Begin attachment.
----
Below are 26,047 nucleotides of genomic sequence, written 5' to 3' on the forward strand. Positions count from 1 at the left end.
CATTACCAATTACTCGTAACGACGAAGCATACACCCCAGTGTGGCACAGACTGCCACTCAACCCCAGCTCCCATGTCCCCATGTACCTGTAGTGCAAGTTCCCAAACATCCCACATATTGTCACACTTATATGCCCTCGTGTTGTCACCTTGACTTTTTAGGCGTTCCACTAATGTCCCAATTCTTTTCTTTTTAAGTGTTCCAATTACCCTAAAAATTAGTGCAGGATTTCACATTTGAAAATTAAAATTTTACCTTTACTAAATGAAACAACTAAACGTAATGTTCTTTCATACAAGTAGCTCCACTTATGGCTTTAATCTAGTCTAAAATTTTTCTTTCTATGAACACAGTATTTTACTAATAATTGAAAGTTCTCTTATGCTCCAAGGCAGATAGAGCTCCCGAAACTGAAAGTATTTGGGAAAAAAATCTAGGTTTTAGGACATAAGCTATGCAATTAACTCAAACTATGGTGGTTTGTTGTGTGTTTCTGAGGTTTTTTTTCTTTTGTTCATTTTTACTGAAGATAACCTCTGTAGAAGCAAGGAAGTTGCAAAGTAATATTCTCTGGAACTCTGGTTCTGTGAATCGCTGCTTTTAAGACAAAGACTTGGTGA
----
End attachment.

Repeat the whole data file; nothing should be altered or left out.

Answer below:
Below are 26,047 nucleotides of genomic sequence, written 5' to 3' on the forward strand. Positions count from 1 at the left end.
CATTACCAATTACTCGTAACGACGAAGCATACACCCCAGTGTGGCACAGACTGCCACTCAACCCCAGCTCCCATGTCCCCATGTACCTGTAGTGCAAGTTCCCAAACATCCCACATATTGTCACACTTATATGCCCTCGTGTTGTCACCTTGACTTTTTAGGCGTTCCACTAATGTCCCAATTCTTTTCTTTTTAAGTGTTCCAATTACCCTAAAAATTAGTGCAGGATTTCACATTTGAAAATTAAAATTTTACCTTTACTAAATGAAACAACTAAACGTAATGTTCTTTCATACAAGTAGCTCCACTTATGGCTTTAATCTAGTCTAAAATTTTTCTTTCTATGAACACAGTATTTTACTAATAATTGAAAGTTCTCTTATGCTCCAAGGCAGATAGAGCTCCCGAAACTGAAAGTATTTGGGAAAAAAATCTAGGTTTTAGGACATAAGCTATGCAATTAACTCAAACTATGGTGGTTTGTTGTGTGTTTCTGAGGTTTTTTTTCTTTTGTTCATTTTTACTGAAGATAACCTCTGTAGAAGCAAGGAAGTTGCAAAGTAATATTCTCTGGAACTCTGGTTCTGTGAATCGCTGCTTTTAAGACAAAGACTTGGTGA